The ini­tial con­struc­tion ten­der was can­celled in Jan­uary 2016 due to higher than bud­geted con­struc­tion costs and af­ter a re­view of the de­sign the ten­der doc­u­ments were re-is­sued.

Con­struc­tion started in Fe­bru­ary 2017 and shortly af­ter­wards the ren­o­va­tions at the Western Se­nior Cit­i­zens Home also got un­der­way. These im­prove­ments in­cluded paint­ing, floor­ing, light­ing, handrails, ceil­ing lifts in the rooms, and the in­stal­la­tion of three kitch­enettes to cre­ate a more home-like en­vi­ron­ment for res­i­dents.

The ren­o­va­tions to the first of three wings at the Western Se­nior Cit­i­zens Home were com­pleted in Oc­to­ber 2017 and the up­grades to the third wing were done by April 2018.

The con­struc­tion of the new in­te­grated health­care fa­cil­ity was com­pleted dur­ing the sum­mer of 2018 and the new fa­cil­ity opened in late Septem­ber.

For Tim Geiger, the chair­per­son of the Leader and District Trust Ad­vi­sory Com­mit­tee, it was an im­por­tant day to see the com­ple­tion of an ini­tia­tive that started many years ago to im­prove health­care in the com­mu­nity.

“It’s prob­a­bly 15 years min­i­mum,” he said af­ter the grand open­ing event. “We worked a long time and it seemed like ev­ery time we jumped a hur­dle there were two more there, but it all worked out in the end. If you keep work­ing at it, it even­tu­ally comes to pass. You reach suc­cess. We’ve had a lot of good peo­ple in­volved with this project. We’ve had a lot of good peo­ple in the health re­gion; we’ve had a lot of good peo­ple in the pro­vin­cial gov­ern­ment help us, and a lot of lo­cal sup­port.”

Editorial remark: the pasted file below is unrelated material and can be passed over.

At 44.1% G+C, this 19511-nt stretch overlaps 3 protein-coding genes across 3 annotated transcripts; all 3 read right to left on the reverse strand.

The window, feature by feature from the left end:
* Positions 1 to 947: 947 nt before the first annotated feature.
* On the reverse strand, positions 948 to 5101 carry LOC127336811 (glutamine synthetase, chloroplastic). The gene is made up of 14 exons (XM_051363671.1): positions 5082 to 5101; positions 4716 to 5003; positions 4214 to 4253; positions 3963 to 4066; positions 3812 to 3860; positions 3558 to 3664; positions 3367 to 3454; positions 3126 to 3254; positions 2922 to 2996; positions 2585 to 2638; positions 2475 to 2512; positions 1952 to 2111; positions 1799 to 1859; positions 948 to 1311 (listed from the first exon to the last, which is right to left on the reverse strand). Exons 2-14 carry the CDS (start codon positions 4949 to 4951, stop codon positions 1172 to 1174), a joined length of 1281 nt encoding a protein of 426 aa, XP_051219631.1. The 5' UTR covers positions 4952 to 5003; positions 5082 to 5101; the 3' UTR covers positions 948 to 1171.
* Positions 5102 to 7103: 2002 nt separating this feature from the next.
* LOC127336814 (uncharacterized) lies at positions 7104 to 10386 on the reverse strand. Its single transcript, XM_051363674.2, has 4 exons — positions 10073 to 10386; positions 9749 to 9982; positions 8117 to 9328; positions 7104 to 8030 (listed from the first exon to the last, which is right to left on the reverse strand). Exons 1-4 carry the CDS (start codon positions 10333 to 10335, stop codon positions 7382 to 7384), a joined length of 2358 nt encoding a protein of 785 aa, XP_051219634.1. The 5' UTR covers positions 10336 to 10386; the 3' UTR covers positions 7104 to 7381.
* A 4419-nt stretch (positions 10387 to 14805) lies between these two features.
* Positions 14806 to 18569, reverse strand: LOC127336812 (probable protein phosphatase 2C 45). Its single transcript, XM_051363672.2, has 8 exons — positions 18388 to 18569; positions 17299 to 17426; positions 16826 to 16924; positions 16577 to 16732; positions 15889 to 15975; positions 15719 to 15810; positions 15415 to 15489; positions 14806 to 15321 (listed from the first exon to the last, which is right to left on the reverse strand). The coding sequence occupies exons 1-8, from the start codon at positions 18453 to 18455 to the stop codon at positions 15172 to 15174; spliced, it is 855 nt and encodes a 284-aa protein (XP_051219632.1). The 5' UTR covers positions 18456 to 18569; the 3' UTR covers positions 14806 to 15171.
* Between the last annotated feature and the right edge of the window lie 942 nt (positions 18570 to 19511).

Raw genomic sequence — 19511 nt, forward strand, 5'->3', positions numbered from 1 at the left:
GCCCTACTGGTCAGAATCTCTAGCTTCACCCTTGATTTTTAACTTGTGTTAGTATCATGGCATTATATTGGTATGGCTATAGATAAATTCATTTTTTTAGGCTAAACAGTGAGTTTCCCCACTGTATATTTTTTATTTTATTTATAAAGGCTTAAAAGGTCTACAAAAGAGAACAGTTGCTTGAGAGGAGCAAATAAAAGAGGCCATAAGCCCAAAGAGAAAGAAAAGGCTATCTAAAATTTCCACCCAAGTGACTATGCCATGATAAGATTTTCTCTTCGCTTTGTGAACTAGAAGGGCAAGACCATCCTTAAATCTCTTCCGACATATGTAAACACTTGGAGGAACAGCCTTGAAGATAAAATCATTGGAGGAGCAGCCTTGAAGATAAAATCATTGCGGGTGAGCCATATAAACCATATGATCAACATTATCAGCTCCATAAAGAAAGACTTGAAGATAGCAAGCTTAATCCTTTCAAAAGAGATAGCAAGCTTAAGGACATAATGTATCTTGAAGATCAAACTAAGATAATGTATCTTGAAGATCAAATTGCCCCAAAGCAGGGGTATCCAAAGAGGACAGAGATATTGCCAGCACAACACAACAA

The ru­ral mu­nic­i­pal­i­ties con­trib­uted the funds for the com­mu­nity's por­tion of the cap­i­tal project. Geiger and lo­cal res­i­dent Pam Busby, who served on the for­mer Cy­press Re­gional Health Author­ity board, vis­ited all the ru­ral mu­nic­i­pal­ity and ur­ban coun­cils.

“We pre­sented our case and it was not re­ally a big is­sue to raise the money,” Geiger re­called. “We’re look­ing at half a mil­lion dol­lars from each en­tity and it worked out re­ally eas­ily. It worked re­ally well.”

Fund­ing was pro­vided by the Town of Leader and the ru­ral mu­nic­i­pal­i­ties of Ch­ester­field, Clin­worth, Deer­forks, En­ter­prise, Fox Val­ley and Happy Land. The com­mu­nity helped to col­lect ap­prox­i­mately $1.2 mil­lion for fur­nish­ings and equip­ment through var­i­ous fundrais­ing ini­tia­tives.

“We did have a $1,000 a plate din­ner two years ago and we raised like a quar­ter mil­lion dol­lars on that,” he said. “That was for fur­nish­ings and equip­ment. The cap­i­tal cost was all funded by R.M.s and towns and vil­lages, but for the fur­nish­ings and equip­ment that’s all lo­cal fund­ing.”